Cohn: The release of information has taken new and more expansive forms with the advent of the internet and the “War on Terror.” As Ralph Engelman and Carey Shenkman wrote in their recent book, A Century of Repression: The Espionage Act and Freedom of the Press, “the Espionage Act has become a weapon to combat new forms of digital disclosure and journalism.” Trump, whose administration filed the indictment against Assange, went after the press with a vengeance, calling it “the enemy of the people.”

JURIST: Given the Espionage Act’s chilling effect on free speech, whistleblower protection, and government accountability, do you advocate that the law should be repealed entirely? If the law is repealed entirely, what do you say to critics who argue that it will weaken America’s national security?

Cohn: The Obama administration indicted more whistleblowers under the Espionage Act than all prior administrations combined. But after convening a secret grand jury, they made the decision not to indict Assange because of the “New York Times problem.” That means they would also have had to indict journalists from major news outlets who did what WikiLeaks did. The charges in the indictment allege that the revelations of WikiLeaks harm national security. But those revelations contain evidence of U.S. war crimes, which the administration seeks to hide from the public. The charges against Donald Trump for violation of the Espionage Act allege that he withheld, concealed and mishandled classified documents containing national defense information including “defense and weapons capabilities of both the United States and foreign countries; United States nuclear programs; potential vulnerabilities of the United States and its allies to military attack.” That’s what the Espionage Act should be used for, not punishing whistleblowers and publishers of information about U.S. war crimes.

JURIST: Opponents of Assange’s prosecution make the argument that the charges against him would prohibit practices that investigative journalists engage in every day. If Assange is prosecuted, how will this affect freedom of press in the United States and even globally?

Cohn:The indictment against Assange is based almost completely on functions that national security journalists routinely engage in, including cultivating and communicating confidentially with sources and soliciting information from them, shielding their identities from disclosure, and publishing classified information. If Assange is prosecuted and convicted, it will chill journalists both in the U.S. and abroad from publishing evidence of government wrongdoing.

JURIST: While some activists who support Julian Assange may be inclined to draw parallels between the US Supreme Court case Bartnicki v. Vopper and Assange’s situation, legal experts hold differing opinions on the matter.  The Bartnicki decision, in which the Court affirmed that the First Amendment safeguards a radio station’s broadcasting of an illegally recorded audio conversation, significantly relied on the understanding that the radio station had lawfully acquired the recording. However, due to the provisions of the Espionage Act, it becomes implausible for a third party to obtain classified national security information “lawfully” if unauthorized to possess it. Hence, some legal experts have reservations regarding the likelihood of Assange (or even the New York Times) having an unequivocal First Amendment defense for publishing classified information. Your thoughts.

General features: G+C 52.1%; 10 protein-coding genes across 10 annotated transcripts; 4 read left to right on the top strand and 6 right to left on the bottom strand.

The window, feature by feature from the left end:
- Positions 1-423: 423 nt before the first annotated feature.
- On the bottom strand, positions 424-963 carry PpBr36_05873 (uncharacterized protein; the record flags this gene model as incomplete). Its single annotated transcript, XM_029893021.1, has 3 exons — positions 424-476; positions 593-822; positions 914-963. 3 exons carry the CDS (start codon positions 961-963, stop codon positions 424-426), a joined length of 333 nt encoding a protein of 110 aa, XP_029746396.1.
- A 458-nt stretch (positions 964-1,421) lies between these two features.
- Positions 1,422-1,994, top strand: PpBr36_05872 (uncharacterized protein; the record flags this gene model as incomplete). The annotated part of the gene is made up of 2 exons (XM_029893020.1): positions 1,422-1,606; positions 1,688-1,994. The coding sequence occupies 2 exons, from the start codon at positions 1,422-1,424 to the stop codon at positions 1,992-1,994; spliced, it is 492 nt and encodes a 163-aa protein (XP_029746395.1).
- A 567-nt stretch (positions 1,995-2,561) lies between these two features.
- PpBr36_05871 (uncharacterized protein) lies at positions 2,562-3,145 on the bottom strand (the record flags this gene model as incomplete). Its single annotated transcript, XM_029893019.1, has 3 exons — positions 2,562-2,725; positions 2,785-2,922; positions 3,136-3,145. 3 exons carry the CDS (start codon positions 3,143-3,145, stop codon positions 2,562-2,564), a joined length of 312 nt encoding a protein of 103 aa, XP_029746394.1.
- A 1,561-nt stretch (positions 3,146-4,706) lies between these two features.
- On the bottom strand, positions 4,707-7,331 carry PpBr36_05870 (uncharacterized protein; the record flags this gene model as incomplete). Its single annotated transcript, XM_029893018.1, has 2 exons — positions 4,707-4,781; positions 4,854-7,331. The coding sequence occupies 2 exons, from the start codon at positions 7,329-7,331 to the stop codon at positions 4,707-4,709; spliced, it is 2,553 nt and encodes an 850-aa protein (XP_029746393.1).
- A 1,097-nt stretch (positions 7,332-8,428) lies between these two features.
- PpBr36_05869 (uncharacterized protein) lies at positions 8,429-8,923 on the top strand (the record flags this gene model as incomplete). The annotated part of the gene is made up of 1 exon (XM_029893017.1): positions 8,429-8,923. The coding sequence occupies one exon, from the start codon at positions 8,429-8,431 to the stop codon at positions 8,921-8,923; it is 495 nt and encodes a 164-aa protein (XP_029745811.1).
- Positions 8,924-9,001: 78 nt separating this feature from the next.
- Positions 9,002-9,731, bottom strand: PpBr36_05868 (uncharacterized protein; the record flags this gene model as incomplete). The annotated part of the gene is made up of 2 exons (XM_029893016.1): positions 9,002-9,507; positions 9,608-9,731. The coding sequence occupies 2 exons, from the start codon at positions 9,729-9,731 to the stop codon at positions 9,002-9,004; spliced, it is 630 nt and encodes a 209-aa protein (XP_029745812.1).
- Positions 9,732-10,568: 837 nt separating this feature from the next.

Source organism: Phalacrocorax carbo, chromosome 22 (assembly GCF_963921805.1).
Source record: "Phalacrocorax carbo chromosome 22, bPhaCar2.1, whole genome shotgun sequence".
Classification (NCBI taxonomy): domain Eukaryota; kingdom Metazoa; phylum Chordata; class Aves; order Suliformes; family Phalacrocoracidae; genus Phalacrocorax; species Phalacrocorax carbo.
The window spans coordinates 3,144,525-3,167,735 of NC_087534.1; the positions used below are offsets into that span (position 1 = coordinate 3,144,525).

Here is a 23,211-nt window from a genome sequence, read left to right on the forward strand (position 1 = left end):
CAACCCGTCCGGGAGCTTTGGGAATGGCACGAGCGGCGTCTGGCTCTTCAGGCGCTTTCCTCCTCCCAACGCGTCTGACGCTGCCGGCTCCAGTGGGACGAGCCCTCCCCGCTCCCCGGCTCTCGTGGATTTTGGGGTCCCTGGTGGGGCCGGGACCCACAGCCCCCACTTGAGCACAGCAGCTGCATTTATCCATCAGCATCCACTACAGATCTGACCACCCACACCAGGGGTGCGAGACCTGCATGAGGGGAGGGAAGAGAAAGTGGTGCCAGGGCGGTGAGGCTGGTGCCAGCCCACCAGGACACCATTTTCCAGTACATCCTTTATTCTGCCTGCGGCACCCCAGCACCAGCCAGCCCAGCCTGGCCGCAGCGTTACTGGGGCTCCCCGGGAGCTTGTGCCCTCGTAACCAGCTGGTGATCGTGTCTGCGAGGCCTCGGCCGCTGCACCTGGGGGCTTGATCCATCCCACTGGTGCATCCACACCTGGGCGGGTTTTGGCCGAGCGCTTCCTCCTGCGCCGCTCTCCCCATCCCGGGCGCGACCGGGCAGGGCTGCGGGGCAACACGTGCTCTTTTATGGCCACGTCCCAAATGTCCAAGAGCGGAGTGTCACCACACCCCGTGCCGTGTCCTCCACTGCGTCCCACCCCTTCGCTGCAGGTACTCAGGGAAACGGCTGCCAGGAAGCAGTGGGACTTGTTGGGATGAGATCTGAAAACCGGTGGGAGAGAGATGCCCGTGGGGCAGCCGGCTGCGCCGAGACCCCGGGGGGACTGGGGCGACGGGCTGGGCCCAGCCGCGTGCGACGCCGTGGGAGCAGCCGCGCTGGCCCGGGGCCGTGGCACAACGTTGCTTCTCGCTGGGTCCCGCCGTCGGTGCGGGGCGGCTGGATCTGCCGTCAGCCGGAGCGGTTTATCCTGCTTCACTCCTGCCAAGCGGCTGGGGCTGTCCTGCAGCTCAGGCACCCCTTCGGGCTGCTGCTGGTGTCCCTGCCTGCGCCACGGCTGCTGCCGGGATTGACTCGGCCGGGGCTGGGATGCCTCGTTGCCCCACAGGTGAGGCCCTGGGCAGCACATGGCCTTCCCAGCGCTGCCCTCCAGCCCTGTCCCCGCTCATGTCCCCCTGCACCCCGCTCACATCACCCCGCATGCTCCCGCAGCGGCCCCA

Cohn: The case of Julian Assange is a case of first impression. The First Amendment allows journalists to publish material that was illegally obtained by a third person if it is a matter of public concern. The commentators you cite wrote that the First Amendment should protect the right to publish information about unlawful government programs, which would include the commission of war crimes, including torture and targeting civilians. No publisher has ever been prosecuted under the Espionage Act for disclosing government secrets. The U.S. government has never prosecuted a publisher for publishing classified information, which constitutes an essential tool of journalism.

JURIST: My favorite Supreme Court Justice of all time, and also the longest-serving Associate Justice in US history, is William O. Douglas. A staunch defender of the First Amendment, he asserted in his book Points of Rebellion, “We must realize that today’s Establishment is the new George III. Whether it will continue to adhere to his tactics, we do not know. If it does, the redress, honored in tradition, is also revolution.” Whether it’s the late Dan Ellsberg, Chelsea Manning, Edward Snowden, or Julian Assange, I always find it interesting how those who commit egregious atrocities like Henry Kissinger, Bill Clinton, George W. Bush, or Barack Obama are never prosecuted. Yet, it’s the people who expose their atrocities that face consequences. Professor Cohn, you have published scholarly content strongly critical of the legality of actions by US Presidents on matters like drone warfare, Iraq, Afghanistan, Yugoslavia, so I would be curious as to your thoughts on my point as to how the perpetrators get away with it, and the messengers suffer.

Cohn: Although the U.S. leaders you cite committed war crimes, they have never been brought to justice. When asked whether his administration would prosecute Bush officials for their war crimes, Obama said, “We need to look forward, as opposed to looking backward.” The Trump administration effectively blackmailed the International Criminal Court to stop investigating CIA and U.S. military leaders for their war crimes in Afghanistan.